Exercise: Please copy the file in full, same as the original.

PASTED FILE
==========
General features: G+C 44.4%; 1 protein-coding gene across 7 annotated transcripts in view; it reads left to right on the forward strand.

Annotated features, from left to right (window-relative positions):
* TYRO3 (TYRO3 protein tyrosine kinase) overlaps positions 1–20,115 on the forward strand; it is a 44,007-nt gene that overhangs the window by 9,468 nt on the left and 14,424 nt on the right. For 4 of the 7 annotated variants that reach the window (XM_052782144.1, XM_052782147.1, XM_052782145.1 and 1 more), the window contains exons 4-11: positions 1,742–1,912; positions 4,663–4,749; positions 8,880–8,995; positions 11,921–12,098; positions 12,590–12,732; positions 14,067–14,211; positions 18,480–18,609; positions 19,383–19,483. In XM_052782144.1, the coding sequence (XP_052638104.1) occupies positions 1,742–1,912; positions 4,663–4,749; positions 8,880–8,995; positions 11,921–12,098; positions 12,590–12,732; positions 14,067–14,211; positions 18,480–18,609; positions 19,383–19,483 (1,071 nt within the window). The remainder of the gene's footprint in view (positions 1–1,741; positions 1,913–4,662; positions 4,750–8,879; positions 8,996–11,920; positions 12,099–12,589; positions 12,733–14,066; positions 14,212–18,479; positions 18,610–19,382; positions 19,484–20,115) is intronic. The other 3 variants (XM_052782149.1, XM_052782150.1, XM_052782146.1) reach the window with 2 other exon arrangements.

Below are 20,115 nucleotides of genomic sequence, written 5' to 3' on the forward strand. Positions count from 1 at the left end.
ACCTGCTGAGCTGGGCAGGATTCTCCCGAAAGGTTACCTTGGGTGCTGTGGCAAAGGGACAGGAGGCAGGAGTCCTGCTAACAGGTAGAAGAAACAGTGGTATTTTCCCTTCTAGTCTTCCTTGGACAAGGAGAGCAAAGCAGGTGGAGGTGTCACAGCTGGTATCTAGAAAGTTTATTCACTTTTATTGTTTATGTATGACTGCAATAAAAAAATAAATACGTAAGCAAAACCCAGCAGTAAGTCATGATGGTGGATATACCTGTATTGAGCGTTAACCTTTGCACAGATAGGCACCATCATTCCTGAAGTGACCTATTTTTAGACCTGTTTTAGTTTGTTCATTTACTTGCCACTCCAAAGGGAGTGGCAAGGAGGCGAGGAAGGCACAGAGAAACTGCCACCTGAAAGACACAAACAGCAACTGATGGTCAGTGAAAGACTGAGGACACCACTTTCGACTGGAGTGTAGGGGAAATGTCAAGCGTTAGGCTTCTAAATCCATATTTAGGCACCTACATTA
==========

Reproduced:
General features: G+C 44.4%; 1 protein-coding gene across 7 annotated transcripts in view; it reads left to right on the forward strand.

Annotated features, from left to right (window-relative positions):
* TYRO3 (TYRO3 protein tyrosine kinase) overlaps positions 1–20,115 on the forward strand; it is a 44,007-nt gene that overhangs the window by 9,468 nt on the left and 14,424 nt on the right. For 4 of the 7 annotated variants that reach the window (XM_052782144.1, XM_052782147.1, XM_052782145.1 and 1 more), the window contains exons 4-11: positions 1,742–1,912; positions 4,663–4,749; positions 8,880–8,995; positions 11,921–12,098; positions 12,590–12,732; positions 14,067–14,211; positions 18,480–18,609; positions 19,383–19,483. In XM_052782144.1, the coding sequence (XP_052638104.1) occupies positions 1,742–1,912; positions 4,663–4,749; positions 8,880–8,995; positions 11,921–12,098; positions 12,590–12,732; positions 14,067–14,211; positions 18,480–18,609; positions 19,383–19,483 (1,071 nt within the window). The remainder of the gene's footprint in view (positions 1–1,741; positions 1,913–4,662; positions 4,750–8,879; positions 8,996–11,920; positions 12,099–12,589; positions 12,733–14,066; positions 14,212–18,479; positions 18,610–19,382; positions 19,484–20,115) is intronic. The other 3 variants (XM_052782149.1, XM_052782150.1, XM_052782146.1) reach the window with 2 other exon arrangements.

Below are 20,115 nucleotides of genomic sequence, written 5' to 3' on the forward strand. Positions count from 1 at the left end.
ACCTGCTGAGCTGGGCAGGATTCTCCCGAAAGGTTACCTTGGGTGCTGTGGCAAAGGGACAGGAGGCAGGAGTCCTGCTAACAGGTAGAAGAAACAGTGGTATTTTCCCTTCTAGTCTTCCTTGGACAAGGAGAGCAAAGCAGGTGGAGGTGTCACAGCTGGTATCTAGAAAGTTTATTCACTTTTATTGTTTATGTATGACTGCAATAAAAAAATAAATACGTAAGCAAAACCCAGCAGTAAGTCATGATGGTGGATATACCTGTATTGAGCGTTAACCTTTGCACAGATAGGCACCATCATTCCTGAAGTGACCTATTTTTAGACCTGTTTTAGTTTGTTCATTTACTTGCCACTCCAAAGGGAGTGGCAAGGAGGCGAGGAAGGCACAGAGAAACTGCCACCTGAAAGACACAAACAGCAACTGATGGTCAGTGAAAGACTGAGGACACCACTTTCGACTGGAGTGTAGGGGAAATGTCAAGCGTTAGGCTTCTAAATCCATATTTAGGCACCTACATTA